Blast-induced mild traumatic brain injury as etiology of post-traumatic stress disorder in military veterans
Objective of Review: To provide clinicians and researchers with a comprehensive, evidence-based overview of mild traumatic brain injury (mTBI) and the implications for a multi-disciplinary approach to the treatment of military personnel. Blast injuries occur in a variety of ways, but grasping a comprehensive understanding of their effects on the human brain is difficult due to the chaotic nature of explosive forces. Less obvious are the effects of mTBI. Confusion over adequate testing methods to examine these effects continues to occur. Advanced methods within this field of research are just beginning to reveal a new understanding of the debilitating effects of blast-related mTBI. These new discoveries are producing a significant understanding of the causes of reduction in both life quality and life expectancy. Along with this come new insights into treating mTBI. Recent Findings: Body and vehicular armor reduces military combatants' risk of higher severity blast exposure, which tends to increase the rate of mTBI incidence. This, along with a proliferation of sabotage explosive attacks, has resulted in an awareness of injury patterns seen in a large proportion of U.S. military ground combat units exposed to mTBI. An unraveling of the overlap of mTBI with post-traumatic stress disorder (PTSD) and post concussive syndrome (PCS) has progressed, as well as neurophysiological associations with excite-toxic damage occurring with further blast exposure. This has improved our understanding of what separates biological manifestations, such as mTBI, PTSD and PCS, from other indicators that might complicate the differential diagnosis. Conclusions: In the current state of the U.S. medical crisis, it is imperative that cost-effective solutions are created to manage the new chronic disease of mTBI in our demobilized military forces. Understanding neurodegeneration indicated with biomarkers, axonal damage, personality aberrations and inflammatory responses aimed at building treatment regimes have improved both patient outcomes and the progression scientific research. Through patterns of injury characteristics and standardizing baselines of physical and psychological fitness risk, patient assessments and follow-ups will help to establish relative foundations from which mTBI disease manifestation can be measured on an individual level. A multidisciplinary approach by physicians and research scientists is necessary to achieve optimal patient outcomes.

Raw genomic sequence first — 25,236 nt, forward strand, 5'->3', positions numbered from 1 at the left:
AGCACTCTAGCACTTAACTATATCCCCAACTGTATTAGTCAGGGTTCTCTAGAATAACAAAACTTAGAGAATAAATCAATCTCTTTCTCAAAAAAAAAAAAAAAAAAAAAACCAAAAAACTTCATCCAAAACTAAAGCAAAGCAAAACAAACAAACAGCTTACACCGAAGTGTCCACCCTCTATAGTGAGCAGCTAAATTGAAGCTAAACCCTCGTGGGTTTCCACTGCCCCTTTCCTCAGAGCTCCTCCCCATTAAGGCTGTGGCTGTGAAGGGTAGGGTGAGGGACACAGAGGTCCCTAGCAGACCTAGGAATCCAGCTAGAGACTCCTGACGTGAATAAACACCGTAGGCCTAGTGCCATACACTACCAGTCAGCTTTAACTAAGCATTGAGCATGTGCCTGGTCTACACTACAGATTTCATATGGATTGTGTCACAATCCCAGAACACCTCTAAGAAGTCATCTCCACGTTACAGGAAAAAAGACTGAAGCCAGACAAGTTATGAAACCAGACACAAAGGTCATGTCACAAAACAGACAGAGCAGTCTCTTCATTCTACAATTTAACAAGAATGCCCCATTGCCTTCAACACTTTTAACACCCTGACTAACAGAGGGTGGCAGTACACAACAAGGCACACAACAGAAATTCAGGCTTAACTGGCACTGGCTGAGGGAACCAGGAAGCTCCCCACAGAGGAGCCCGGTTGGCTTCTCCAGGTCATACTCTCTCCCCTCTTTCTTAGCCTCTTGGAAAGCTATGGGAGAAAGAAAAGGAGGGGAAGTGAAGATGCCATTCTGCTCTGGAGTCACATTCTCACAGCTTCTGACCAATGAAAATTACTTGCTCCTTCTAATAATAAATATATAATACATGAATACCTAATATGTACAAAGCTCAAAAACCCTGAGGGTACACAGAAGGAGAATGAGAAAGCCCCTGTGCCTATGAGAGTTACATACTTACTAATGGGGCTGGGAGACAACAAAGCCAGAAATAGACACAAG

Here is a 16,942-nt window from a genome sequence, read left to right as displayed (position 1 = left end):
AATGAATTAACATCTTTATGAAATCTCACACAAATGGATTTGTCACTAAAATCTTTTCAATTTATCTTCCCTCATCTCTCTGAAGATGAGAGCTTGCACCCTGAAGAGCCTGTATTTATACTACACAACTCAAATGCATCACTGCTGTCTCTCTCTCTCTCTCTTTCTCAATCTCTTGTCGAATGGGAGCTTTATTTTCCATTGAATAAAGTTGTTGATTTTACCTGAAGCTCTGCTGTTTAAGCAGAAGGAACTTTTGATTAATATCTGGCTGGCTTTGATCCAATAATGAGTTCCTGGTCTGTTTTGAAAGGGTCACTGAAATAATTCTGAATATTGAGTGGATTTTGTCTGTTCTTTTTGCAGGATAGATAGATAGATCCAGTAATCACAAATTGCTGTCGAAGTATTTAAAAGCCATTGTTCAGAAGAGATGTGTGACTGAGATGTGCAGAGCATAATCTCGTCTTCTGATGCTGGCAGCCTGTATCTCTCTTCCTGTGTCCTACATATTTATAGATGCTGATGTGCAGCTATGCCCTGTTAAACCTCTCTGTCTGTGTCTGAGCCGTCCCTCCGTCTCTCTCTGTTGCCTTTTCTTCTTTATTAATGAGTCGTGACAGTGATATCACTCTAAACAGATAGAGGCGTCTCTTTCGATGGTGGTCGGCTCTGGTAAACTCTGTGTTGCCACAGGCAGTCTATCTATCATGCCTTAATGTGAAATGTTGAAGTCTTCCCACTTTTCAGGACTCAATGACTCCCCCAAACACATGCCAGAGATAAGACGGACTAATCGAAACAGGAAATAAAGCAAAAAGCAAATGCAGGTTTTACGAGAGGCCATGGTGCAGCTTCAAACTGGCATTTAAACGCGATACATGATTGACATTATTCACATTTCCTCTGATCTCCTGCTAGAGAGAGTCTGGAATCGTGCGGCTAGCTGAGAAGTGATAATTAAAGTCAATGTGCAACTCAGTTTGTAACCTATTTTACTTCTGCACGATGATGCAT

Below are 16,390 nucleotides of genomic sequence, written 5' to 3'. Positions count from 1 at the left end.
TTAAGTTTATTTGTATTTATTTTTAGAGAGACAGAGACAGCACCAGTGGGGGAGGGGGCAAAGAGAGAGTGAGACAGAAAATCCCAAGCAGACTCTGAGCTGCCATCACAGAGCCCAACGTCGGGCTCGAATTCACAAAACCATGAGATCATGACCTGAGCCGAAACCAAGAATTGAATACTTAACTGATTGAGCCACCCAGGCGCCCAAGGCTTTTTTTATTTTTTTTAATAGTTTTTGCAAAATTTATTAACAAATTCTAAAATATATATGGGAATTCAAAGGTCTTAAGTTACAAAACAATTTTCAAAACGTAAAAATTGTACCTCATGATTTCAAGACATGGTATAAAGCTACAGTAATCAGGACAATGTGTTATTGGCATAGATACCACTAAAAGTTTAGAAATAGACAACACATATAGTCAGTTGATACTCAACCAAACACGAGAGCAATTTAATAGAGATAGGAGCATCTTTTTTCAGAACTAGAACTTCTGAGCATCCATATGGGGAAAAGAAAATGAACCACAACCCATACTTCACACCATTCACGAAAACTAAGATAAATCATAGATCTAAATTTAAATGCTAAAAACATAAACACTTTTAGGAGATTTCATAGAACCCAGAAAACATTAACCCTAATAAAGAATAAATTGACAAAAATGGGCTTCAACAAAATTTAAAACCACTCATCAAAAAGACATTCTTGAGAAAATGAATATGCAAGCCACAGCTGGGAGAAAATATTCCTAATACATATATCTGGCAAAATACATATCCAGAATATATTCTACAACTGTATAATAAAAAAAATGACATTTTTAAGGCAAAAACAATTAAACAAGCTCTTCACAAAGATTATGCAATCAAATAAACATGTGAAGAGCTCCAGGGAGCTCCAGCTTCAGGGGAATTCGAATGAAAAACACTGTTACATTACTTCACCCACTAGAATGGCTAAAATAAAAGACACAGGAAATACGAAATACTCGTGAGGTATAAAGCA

Sonnier Jr., M. Q. and Berkowitz, Murray R., "Blast-induced mild traumatic brain injury as etiology of post-traumatic stress disorder in military veterans" (2012). PCOM Scholarly Papers. 796.